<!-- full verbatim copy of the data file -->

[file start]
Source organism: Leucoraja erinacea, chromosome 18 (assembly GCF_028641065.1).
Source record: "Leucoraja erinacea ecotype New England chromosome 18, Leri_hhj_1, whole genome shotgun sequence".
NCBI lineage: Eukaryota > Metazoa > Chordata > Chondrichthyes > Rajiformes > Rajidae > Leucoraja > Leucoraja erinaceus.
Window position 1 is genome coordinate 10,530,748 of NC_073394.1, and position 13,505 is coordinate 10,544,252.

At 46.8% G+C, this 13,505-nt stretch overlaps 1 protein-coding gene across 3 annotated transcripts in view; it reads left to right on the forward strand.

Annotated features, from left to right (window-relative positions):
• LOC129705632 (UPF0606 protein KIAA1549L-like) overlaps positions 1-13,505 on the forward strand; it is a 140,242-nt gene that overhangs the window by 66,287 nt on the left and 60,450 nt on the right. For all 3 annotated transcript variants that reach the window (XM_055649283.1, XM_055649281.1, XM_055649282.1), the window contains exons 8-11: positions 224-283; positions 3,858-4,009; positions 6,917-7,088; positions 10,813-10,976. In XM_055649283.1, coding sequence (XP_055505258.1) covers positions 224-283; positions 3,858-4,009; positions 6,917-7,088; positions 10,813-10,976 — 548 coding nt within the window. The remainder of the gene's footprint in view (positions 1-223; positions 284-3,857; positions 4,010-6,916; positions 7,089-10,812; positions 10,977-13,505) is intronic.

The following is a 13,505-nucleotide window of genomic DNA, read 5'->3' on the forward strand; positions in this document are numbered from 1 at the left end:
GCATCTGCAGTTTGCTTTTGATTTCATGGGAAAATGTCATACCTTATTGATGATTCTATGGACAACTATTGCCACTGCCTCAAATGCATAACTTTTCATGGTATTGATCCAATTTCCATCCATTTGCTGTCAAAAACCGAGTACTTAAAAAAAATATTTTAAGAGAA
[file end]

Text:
Source organism: Leucoraja erinacea, chromosome 18 (assembly GCF_028641065.1).
Source record: "Leucoraja erinacea ecotype New England chromosome 18, Leri_hhj_1, whole genome shotgun sequence".
NCBI lineage: Eukaryota > Metazoa > Chordata > Chondrichthyes > Rajiformes > Rajidae > Leucoraja > Leucoraja erinaceus.
Window position 1 is genome coordinate 10,530,748 of NC_073394.1, and position 13,505 is coordinate 10,544,252.

At 46.8% G+C, this 13,505-nt stretch overlaps 1 protein-coding gene across 3 annotated transcripts in view; it reads left to right on the forward strand.

Annotated features, from left to right (window-relative positions):
• LOC129705632 (UPF0606 protein KIAA1549L-like) overlaps positions 1-13,505 on the forward strand; it is a 140,242-nt gene that overhangs the window by 66,287 nt on the left and 60,450 nt on the right. For all 3 annotated transcript variants that reach the window (XM_055649283.1, XM_055649281.1, XM_055649282.1), the window contains exons 8-11: positions 224-283; positions 3,858-4,009; positions 6,917-7,088; positions 10,813-10,976. In XM_055649283.1, coding sequence (XP_055505258.1) covers positions 224-283; positions 3,858-4,009; positions 6,917-7,088; positions 10,813-10,976 — 548 coding nt within the window. The remainder of the gene's footprint in view (positions 1-223; positions 284-3,857; positions 4,010-6,916; positions 7,089-10,812; positions 10,977-13,505) is intronic.

The following is a 13,505-nucleotide window of genomic DNA, read 5'->3' on the forward strand; positions in this document are numbered from 1 at the left end:
GCATCTGCAGTTTGCTTTTGATTTCATGGGAAAATGTCATACCTTATTGATGATTCTATGGACAACTATTGCCACTGCCTCAAATGCATAACTTTTCATGGTATTGATCCAATTTCCATCCATTTGCTGTCAAAAACCGAGTACTTAAAAAAAATATTTTAAGAGAA